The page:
See, one of the issues with drawing the dragon is he’s so physically big. It’s a struggle sometimes just to fit him into the panels. Making everyone he talks to visually readable (when they’re so tiny in comparison) is a challenge. So I’m trying to design a “look” for the humans that will still work when there‘s a giant dragon next to them.
I don’t post D&D stuff much, but I’m actually a “closet” huge D&D enthusiast (not to my close friends though lol). Anyway this is my favorite character I ever played with - Illyria na’Xiuhcoatl, Gold Dragon Wyrmling.
I laugh because she nearly died in a battle at level 3 with a goblin chieftain. I imagine she lives to be a great wyrm a thousand years later and still has nightmares about that almost TPK.
Tumblr’s gonna ruin the quality but here’s the piece I teased yesterday (click please!)
Just a big fuckin dragon curled into a ring
This is actually what the Wyrms look like in Triple Star. The Wyrms are basically classic western dragons covered in spikes and with massive clunky bodies. They weren’t very good fliers which is probably one of the reasons they’ve gone extinct, and also, they were incredibly territorial and hardly ever tolerated each other for long enough to produce offspring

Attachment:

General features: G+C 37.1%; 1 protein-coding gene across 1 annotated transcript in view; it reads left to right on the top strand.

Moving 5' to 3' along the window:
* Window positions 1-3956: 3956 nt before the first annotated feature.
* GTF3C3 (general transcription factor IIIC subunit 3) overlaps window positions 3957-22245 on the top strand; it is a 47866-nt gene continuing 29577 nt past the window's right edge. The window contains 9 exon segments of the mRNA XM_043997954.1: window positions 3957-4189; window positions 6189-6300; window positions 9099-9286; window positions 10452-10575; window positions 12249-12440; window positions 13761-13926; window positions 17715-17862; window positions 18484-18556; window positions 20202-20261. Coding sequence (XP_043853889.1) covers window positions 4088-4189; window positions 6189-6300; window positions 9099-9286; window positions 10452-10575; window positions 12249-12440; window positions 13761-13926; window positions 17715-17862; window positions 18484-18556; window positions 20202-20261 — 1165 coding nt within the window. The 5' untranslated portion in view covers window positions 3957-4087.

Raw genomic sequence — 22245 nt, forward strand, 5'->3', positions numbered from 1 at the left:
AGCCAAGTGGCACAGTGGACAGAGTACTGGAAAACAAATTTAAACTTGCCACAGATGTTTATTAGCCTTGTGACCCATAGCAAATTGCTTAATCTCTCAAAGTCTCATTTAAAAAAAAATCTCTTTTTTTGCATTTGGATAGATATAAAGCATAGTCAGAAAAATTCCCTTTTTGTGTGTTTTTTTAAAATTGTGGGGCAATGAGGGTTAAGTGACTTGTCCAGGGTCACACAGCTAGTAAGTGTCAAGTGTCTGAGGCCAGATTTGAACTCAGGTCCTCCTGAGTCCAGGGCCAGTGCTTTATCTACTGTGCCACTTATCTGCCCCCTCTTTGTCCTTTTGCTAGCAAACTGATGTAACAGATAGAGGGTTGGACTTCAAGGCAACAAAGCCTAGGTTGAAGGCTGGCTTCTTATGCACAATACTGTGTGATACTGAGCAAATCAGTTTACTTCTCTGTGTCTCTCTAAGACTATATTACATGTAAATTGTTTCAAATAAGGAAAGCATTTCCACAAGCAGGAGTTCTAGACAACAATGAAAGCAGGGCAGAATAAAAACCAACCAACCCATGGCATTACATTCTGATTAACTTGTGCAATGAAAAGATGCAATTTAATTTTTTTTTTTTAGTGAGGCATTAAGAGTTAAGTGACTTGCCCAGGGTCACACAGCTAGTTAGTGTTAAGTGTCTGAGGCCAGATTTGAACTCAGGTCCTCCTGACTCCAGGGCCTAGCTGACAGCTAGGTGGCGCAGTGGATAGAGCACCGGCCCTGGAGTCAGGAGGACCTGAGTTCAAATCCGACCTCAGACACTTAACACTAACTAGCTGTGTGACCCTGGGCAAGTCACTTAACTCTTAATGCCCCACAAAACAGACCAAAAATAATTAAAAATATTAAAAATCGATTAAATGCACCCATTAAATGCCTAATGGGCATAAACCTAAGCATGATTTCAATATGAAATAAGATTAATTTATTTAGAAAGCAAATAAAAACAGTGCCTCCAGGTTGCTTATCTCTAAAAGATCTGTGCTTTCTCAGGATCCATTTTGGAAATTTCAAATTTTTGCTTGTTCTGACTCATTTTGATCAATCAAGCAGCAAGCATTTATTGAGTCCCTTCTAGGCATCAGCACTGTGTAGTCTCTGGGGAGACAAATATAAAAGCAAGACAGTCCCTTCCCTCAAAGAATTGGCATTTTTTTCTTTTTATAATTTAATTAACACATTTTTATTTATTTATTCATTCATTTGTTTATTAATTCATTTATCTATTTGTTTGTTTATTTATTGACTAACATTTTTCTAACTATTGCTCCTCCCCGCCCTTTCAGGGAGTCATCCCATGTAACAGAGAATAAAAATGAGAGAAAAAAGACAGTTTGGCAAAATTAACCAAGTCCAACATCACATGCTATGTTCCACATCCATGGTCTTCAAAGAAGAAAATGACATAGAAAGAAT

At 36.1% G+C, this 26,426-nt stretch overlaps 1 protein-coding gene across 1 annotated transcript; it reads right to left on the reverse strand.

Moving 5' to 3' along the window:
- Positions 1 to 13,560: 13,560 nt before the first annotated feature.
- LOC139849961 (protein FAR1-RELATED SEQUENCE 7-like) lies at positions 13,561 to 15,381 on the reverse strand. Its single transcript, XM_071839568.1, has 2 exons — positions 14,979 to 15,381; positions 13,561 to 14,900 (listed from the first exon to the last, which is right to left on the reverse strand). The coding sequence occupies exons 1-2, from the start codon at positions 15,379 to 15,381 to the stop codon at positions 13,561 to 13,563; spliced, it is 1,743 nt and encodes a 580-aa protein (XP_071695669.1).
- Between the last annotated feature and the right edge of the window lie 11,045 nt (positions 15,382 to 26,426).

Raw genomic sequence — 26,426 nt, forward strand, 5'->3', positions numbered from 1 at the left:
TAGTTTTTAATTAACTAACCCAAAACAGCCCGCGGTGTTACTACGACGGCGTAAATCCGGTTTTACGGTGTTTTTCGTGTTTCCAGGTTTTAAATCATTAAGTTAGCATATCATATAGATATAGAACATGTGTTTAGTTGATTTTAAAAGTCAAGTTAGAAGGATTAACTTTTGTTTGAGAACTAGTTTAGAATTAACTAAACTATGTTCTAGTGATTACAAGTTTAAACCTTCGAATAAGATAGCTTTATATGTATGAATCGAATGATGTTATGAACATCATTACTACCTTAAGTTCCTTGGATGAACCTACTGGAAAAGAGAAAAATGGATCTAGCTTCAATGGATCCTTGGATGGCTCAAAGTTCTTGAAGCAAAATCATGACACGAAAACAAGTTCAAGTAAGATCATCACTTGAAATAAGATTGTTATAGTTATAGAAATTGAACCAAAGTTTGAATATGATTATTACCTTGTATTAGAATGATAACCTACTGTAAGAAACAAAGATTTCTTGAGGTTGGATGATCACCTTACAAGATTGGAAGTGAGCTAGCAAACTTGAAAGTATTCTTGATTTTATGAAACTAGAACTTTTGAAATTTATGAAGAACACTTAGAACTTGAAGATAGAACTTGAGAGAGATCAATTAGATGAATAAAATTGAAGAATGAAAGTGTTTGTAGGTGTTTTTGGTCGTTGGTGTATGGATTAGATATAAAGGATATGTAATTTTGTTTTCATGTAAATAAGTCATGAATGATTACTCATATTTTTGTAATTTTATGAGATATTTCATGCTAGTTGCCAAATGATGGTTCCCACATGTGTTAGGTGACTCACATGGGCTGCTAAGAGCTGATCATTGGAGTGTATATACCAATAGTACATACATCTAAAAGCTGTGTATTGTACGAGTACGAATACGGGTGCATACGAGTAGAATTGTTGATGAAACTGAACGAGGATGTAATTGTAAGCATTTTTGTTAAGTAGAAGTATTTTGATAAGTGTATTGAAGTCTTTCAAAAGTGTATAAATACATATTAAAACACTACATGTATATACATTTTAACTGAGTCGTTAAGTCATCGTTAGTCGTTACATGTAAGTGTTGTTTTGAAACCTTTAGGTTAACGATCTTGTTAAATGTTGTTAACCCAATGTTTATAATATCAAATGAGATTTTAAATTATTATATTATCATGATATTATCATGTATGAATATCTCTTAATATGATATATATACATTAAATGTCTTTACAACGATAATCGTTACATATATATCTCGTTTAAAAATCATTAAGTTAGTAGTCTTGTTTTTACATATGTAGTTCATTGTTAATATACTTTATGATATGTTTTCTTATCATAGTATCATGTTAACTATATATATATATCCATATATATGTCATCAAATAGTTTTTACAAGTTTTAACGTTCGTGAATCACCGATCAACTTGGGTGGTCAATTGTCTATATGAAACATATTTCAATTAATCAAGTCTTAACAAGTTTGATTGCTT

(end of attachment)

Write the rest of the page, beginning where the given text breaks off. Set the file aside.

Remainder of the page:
I’m sorry that I haven’t been posting much as of late; school was winding down, but now I have more free time to work on this!
Three things are new in this little update:
1. The dragon can now bite the player.
2. The player can now be stunned and knocked back by both the bite attack and tail-swings (so as to stop the player from circling behind and easily defeating the dragon).
3. We have a health bar! It doesn’t look like much at the moment, nor does it do anything, but it’s there. The little jostling that occurred after taking damage wasn’t meant to happen, but I may try to implement that more fully as a sort of damage-taken-indication.
It’s hard to get a proper photo when using metal leaf. Also the glue pen is working fine, but if I want to do something larger I should get a proper gold size …. Plus I almost dipped my watercolor brush into my tea cup :p
I spent the day looking up things about creature design (Terryl Whitlach is my new heroine) and I have ideas brewing but this is what came out. Ordered a book on drawing animal anatomy for that, it will help with drawing crest and coat of arms too :p
With apologies to @flightlesswyrm420 (AKA angry “false information” anon)
Before being all high and mighty, maybe don’t come in on anon next time and actually show us your post without getting all crotchety that your one “OH LOOK AT THESE WRONG MEANIES” reblog on a post that’s a few months old slipped under the radar.
If you wish to dispute us on our advice, since you seem to have more of a mythological take rather than scientific (and based on your blog you seem to know far more than we do), you’re more than welcome. But don’t be a passive-aggressive asshole about it.
We’d be more than happy to direct to you for dragon help but based on the fact that you’re A) basing your entire opinion on us over one post that wasn’t as “”dragon inclusive”” (for lack of a better term) for your liking and B) flaming us obsessively because you didn’t like our opinion or critique doesn’t make us take you or anything you say seriously.